"You're the last of your kind."

"That would make it a great victory."

"Maybe. But I'm done with war. Novus is a mission of peace. The human race is out of the war game from now on. We've finally got peace on Earth, for all the good it does anyone now..."

More of the great spherical bulk of A'yl's body came out of the lake. "I hoped you'd kill me," he said. "I'd prefer to die now."

"I felt the same way when the war ended."

"Did you? I wonder," A'yl said, waving a segmented limb. "I wonder if any creature on any planet in history has felt as I do."

"Everyone says that. Ah ah, no, don't interrupt." She stood up. "Everybody who survived the war thought they had it worse than everyone else. But when I joined Novus and met the others I found out that was wrong; there's always a worse story somewhere, if you take the time to listen."

"You don't know what happened here."

"And don't know what happened anywhere else. So you can't know if you're wrong."

A'yl froze, becoming briefly motionless in the water. It was a gesture of submission; he knew she'd outmaneuvered him. Terra went back to the shoreline and waded in up to her knees. A'yl floated a safe distance away, bobbing like a buoy. "Why are you here?" he said again.

"To tell you about Novus. To invite you to join us. And...to ask you for something."

Waves surged, but Terra stood her ground. Water glittered like diamonds on the side of A'yl's great shell. "You really aren't afraid of me," he said.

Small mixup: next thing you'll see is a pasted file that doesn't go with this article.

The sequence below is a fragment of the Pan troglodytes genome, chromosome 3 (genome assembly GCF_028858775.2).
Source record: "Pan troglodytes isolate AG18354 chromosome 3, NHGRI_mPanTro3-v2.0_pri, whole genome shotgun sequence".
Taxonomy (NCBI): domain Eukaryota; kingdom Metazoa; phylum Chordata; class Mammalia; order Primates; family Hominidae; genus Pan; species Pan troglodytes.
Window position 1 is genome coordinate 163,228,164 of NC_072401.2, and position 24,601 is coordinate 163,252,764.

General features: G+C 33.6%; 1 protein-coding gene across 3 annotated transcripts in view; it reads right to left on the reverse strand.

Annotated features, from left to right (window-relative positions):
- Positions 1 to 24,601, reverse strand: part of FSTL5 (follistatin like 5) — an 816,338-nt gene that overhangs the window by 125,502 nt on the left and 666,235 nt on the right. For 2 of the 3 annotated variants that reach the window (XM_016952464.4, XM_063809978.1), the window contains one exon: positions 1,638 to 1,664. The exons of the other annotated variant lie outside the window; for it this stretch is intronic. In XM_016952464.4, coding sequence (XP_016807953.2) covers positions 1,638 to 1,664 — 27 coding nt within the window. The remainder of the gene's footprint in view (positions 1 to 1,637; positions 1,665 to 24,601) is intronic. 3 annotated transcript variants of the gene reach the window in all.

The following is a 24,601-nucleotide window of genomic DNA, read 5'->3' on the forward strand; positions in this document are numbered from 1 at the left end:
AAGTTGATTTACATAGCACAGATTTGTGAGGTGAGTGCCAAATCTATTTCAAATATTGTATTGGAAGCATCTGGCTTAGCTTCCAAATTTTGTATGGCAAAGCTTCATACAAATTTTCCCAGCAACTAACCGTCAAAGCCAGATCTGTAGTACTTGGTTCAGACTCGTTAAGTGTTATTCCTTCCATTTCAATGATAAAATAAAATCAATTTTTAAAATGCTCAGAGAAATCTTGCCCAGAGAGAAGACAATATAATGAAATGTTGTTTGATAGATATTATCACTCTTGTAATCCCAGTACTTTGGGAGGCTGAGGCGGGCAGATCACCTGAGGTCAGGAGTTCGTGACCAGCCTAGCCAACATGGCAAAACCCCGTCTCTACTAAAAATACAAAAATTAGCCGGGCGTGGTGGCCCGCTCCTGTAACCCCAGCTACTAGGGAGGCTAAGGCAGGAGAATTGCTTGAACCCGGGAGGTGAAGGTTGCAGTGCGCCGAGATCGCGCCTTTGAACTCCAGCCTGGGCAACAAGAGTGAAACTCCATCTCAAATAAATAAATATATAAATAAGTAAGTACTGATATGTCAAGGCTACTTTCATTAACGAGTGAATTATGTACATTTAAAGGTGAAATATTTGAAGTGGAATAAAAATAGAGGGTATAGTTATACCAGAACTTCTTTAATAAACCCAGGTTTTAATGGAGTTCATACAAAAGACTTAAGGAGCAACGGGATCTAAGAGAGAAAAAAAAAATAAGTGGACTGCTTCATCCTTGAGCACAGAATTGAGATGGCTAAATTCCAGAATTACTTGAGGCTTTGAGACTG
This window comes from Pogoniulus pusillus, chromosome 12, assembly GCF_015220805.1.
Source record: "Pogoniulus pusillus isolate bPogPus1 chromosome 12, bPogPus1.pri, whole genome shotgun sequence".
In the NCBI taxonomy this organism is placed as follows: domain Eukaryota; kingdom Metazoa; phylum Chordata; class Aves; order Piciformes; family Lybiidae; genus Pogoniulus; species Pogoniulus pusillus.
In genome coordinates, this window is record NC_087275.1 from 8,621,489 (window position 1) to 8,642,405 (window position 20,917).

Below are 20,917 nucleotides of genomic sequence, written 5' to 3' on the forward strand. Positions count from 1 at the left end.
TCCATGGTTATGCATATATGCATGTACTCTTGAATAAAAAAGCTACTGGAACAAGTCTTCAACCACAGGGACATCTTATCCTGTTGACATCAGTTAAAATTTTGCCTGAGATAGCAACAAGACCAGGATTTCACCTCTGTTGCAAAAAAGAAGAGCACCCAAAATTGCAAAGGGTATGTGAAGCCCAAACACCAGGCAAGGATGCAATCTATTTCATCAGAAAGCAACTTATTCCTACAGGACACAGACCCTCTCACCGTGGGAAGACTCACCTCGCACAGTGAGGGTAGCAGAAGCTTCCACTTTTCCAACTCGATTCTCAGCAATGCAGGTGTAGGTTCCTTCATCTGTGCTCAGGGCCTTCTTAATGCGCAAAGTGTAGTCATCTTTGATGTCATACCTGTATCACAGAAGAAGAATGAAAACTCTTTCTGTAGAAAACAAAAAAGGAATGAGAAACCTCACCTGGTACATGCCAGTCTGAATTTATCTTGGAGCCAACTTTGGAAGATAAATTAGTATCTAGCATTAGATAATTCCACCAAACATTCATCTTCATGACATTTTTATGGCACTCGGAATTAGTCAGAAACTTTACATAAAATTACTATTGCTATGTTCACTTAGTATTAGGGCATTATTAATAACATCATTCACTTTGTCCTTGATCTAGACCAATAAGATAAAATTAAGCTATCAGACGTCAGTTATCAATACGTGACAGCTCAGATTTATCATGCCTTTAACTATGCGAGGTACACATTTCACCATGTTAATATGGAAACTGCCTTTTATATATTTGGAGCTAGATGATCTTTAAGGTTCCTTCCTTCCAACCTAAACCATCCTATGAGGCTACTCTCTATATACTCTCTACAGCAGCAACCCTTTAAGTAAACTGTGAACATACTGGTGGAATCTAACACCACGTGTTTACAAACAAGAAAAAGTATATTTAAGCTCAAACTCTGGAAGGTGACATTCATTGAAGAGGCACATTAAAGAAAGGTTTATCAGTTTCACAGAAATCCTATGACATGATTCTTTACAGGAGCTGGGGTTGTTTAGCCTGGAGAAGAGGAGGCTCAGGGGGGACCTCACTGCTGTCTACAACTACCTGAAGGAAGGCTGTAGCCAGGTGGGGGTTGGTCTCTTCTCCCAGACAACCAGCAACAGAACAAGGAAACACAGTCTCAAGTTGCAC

Terra shook her head.

"Then you're braver than I am. I'm afraid of you."


"I'm afraid of everything now. Fear is all the war left me with."

And then he was gone again.


Terra sat in the ship, doing another diagnostic on the implant. That was Novus protocol: If you weren't sleeping, you were doing tests. It was like grad school all over again.

Both she and the device had to be checked out twice a day, every day, and the results recorded to be part of her official report, when and if she returned safely. There was never any problem, but she always got nervous waiting anyway. To calm her nerves, she recorded her log for the day.

"Day ten," she said into the microphone. "The mission is proceeding...adequately well. No problems adjusting to the new planet's climate. No problems with the ship or any of the equipment. As for the natives..."

She paused.

"Well, A'yl wouldn't speak to me for a few days. He spent the whole time moping on the bottom of the lake and feeling sorry for himself. Men, right?

"But he came around eventually, and we've been talking again. I can tell he likes talking to me, and that he'd been hoping for someone to come here. He wants to be rescued, although he won't admit it. I don't think they even have a word for 'rescue' in his language.

"All things considered he's emotionally sound, although not as stoic as he'd like to think he is. I get the feeling..." She paused again. "I'm still not sure that he'll cooperate with the mission when I ask him. But I think he's right for it. I think so."

The pilot's chair squeaked as she leaned back. "On a personal note—no, delete that." The computer chirped. "On a personnel note, I've been thinking more about what everyone suggested after the mission is over. Assuming it's a success, I mean."